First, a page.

His pithy words came to mind as I thought about the Jacksonville Jaguars selection of Trevor Lawrence with the first pick of the 2021 NFL draft. Lawrence, we’ve been told ad nauseum, is a can’t-miss pick. A generational talent. As certain as death and taxes.
Heck, if we believe some of the gushing coming from various draft bloviators, the folks in Canton, Ohio, might as well start sculpting a Pro Football Hall of Fame bust of the Clemson quarterback who knows how to go long — with his shoulder-length golden locks and his spirals.
That’s not to say I don’t believe Lawrence is a mighty fine prospect. I do. He was, after all, 34-2 in his three seasons as a starter for the Tigers, with 90 touchdown passes and just 17 interceptions. He’s 6-foot-6, has a rocket arm and a high-speed internet brain that can diagnose defenses and process progressions in a nano-second. He also is extremely athletic, a guy who can buy time, throw on the move or take off on runs that conclude with touchdowns, which is something that happened 18 times the past three seasons. He’s a natural-born leader. Teammates gravitate to him and follow him.
But as sublime as his skills are, Lawrence is not flawless. Yes, he picked apart a very good Alabama team in the national championship game as a true freshman, but he’s also endured his share of big-game woes.
To paraphrase Mr. Franklin — who knew not a whit about pigskins but did have a football stadium in Philadelphia named after him — the only thing certain about No. 1 overall NFL draft picks is their uncertainty. Especially quarterbacks. History is not on Lawrence’s side.
It’s way, way too early to judge the careers of recent No. 1 selections Joe Burrow, Kyler Murray and Baker Mayfield. But of the previous 30 signal-callers selected with the top overall pick, just four — Terry Bradshaw, John Elway, Peyton Manning and Troy Aikman — are enshrined in Canton. Andrew Luck, Eli Manning, Alex Smith, Jim Plunkett and Drew Bledsoe might get there someday, along with Matthew Stafford, who needs to enhance his credentials with several playoff seasons with his new team, the Los Angeles Rams.
A study of the NFL’s 85 drafts reveal many misses, few hits. One is the loneliest number. And if you don’t believe me or Three Dog Night, consider these previous top QB picks: Jameis Winston (2015); Sam Bradford (2010); JaMarcus Russell (2007); David Carr (2002); Tim Couch (1999); Jeff George (1990); Terry Baker (1963); Randy Duncan (1959); and Harry Gilmore (1948). There are several more. But you get the picture. Crap shoot.
Interestingly, the trend toward selecting quarterbacks first overall is a recent one, a reflection of the position’s increasing importance over time. A signal-caller wasn’t chosen in the top spot until the ninth NFL draft, with Notre Dame’s Angelo Bertelli going to the Boston Yanks in 1944. Jay Berwanger was recognized as the NFL’s first official draft pick in 1936, just months after becoming the first player to be awarded the Heisman Trophy as the nation’s top collegiate player. A standout running back for the University of Chicago, Berwanger was chosen by the Philadelphia Eagles, but they didn’t believe they would be able to meet his salary demands of $1,000 per game, so they dealt his rights to the Chicago Bears.
Berwanger wanted to maintain his amateur status so he could compete in the decathlon in the Olympics in Berlin. After failing to make the U.S. team, he began negotiations with Bears owner George Halas, but the two sides couldn’t reach an agreement, and Berwanger took a job with a plastics company. So, the first player chosen in the first official draft never played a down in the NFL — a decision he later regretted.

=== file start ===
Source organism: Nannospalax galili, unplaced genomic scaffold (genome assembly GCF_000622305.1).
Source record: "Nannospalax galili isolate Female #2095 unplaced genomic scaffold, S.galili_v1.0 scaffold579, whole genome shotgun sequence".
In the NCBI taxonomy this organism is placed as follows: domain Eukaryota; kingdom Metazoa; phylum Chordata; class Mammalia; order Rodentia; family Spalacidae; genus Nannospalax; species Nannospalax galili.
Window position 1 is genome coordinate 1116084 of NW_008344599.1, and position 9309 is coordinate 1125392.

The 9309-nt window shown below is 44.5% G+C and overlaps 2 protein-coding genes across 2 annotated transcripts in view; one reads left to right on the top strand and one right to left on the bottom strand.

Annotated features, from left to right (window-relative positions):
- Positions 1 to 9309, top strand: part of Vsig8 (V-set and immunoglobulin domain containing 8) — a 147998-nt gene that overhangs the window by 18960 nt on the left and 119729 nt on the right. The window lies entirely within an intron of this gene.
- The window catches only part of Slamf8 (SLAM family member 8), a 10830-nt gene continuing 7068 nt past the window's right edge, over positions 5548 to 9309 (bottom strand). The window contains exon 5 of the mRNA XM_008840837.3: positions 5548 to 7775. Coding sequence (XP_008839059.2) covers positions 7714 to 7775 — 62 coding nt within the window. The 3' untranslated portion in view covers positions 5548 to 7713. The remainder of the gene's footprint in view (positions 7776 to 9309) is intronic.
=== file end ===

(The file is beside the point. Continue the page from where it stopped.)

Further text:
The Jags need not worry about Lawrence making a similar decision. He’ll become the fourth straight quarterback selected first overall, and the 10th top-pick signal-caller in the last 13 years. It appears like the right pick, but you never know. For every John Elway there are three Tim Couches. Plenty of uncertainty.
The good news is that Gov. Andrew Cuomo will allow seating capacity to increase to 33 percent at ballparks in the middle May. The bad news is that with six-foot spacing requirements, the true capacity for Rochester Red Wings games at Frontier Field will be closer to 23 percent, or roughly 3,000 fans.
I saw where one big-league club recently set up vaccinated-only sections. Sounded like a good idea to me, and one that could work for the Wings. Unfortunately, there is less space at minor-league parks like Frontier, which create more logistical challenges in order to comply with COVID protocols. Certainly, safety is priority No. 1. But common sense needs to prevail, too. Hopefully, the Governor’s medical people will take a closer look at how it’s worked in other places, and show some flexibility.
I’m all for coaching stability — if you have the right coach in place. After a nearly two-decade-long revolving door, the Buffalo Bills have found stability with Sean McDermott, who has guided them to three playoffs in four years. And with the right guy at quarterback (Josh Allen) and general manager (Brandon Beane), this could be a long, beautiful run.
Of course, nobody does stability like the Pittsburgh Steelers, who’ve had just three head coaches since 1969. And that stretch could reach 55 years with Mike Tomlin’s recent contract extension through 2024. Tomlin and predecessors Bill Cowher (15 years) and Chuck Noll (23 years) have combined for 31 playoff appearances and six Super Bowls victories in eight tries. In case you were wondering, the Bills have gone through 18 head coaches the past 52 years, while the Cleveland Browns have employed 21.
Best-selling author and nationally honored journalist Scott Pitoniak is the Rochester Business Journal sports columnist.